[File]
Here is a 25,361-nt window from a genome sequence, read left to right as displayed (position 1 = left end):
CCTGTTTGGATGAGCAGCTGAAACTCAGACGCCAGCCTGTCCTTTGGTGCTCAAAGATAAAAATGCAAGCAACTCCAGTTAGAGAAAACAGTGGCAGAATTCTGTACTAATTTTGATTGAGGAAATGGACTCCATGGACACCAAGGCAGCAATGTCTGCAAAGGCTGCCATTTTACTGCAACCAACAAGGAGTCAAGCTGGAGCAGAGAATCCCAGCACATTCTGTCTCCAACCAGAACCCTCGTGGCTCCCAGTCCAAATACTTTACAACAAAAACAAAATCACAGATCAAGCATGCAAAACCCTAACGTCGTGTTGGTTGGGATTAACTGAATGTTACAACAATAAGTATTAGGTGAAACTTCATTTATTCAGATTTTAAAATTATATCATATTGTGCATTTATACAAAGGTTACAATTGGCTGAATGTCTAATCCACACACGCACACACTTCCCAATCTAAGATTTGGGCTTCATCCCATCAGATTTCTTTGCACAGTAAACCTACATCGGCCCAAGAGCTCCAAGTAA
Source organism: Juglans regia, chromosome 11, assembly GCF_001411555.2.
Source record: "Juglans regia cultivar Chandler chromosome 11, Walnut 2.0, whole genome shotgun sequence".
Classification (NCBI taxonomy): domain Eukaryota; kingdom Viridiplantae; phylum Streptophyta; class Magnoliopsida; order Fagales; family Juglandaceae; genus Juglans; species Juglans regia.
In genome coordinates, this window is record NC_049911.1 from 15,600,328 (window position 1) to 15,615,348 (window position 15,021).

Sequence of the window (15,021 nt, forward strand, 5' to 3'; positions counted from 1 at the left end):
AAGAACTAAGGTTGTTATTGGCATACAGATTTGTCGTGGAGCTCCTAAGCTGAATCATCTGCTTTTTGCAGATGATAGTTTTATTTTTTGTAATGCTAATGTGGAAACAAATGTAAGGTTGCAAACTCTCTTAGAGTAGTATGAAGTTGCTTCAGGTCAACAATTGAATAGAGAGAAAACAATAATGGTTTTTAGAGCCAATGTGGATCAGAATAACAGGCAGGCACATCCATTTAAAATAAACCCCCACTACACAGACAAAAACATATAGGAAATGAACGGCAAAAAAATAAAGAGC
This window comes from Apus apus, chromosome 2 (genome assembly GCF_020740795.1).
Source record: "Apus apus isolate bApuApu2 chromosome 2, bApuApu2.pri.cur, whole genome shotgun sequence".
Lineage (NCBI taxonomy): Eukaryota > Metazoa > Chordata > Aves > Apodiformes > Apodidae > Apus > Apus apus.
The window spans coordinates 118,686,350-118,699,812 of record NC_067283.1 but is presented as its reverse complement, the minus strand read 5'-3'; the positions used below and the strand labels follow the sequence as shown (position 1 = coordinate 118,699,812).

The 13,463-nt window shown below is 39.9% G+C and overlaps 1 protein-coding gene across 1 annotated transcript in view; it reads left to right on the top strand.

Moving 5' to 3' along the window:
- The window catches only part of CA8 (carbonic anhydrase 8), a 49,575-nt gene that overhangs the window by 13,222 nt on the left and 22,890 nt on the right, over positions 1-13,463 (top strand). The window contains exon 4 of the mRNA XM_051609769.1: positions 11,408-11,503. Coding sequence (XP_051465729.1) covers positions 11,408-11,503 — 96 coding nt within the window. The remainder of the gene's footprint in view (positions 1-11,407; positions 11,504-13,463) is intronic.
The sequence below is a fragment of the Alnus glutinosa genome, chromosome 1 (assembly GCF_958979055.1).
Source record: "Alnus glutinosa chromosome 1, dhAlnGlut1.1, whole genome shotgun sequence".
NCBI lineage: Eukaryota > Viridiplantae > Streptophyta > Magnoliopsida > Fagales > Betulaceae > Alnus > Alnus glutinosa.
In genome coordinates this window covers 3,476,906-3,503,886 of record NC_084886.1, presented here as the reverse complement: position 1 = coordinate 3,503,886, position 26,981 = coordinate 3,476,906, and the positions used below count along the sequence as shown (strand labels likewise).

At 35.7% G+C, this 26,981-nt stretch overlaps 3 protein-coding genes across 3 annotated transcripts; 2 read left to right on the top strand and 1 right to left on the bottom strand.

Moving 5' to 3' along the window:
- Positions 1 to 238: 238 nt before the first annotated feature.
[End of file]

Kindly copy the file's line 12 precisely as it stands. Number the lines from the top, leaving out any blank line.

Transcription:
The window spans coordinates 118,686,350-118,699,812 of record NC_067283.1 but is presented as its reverse complement, the minus strand read 5'-3'; the positions used below and the strand labels follow the sequence as shown (position 1 = coordinate 118,699,812).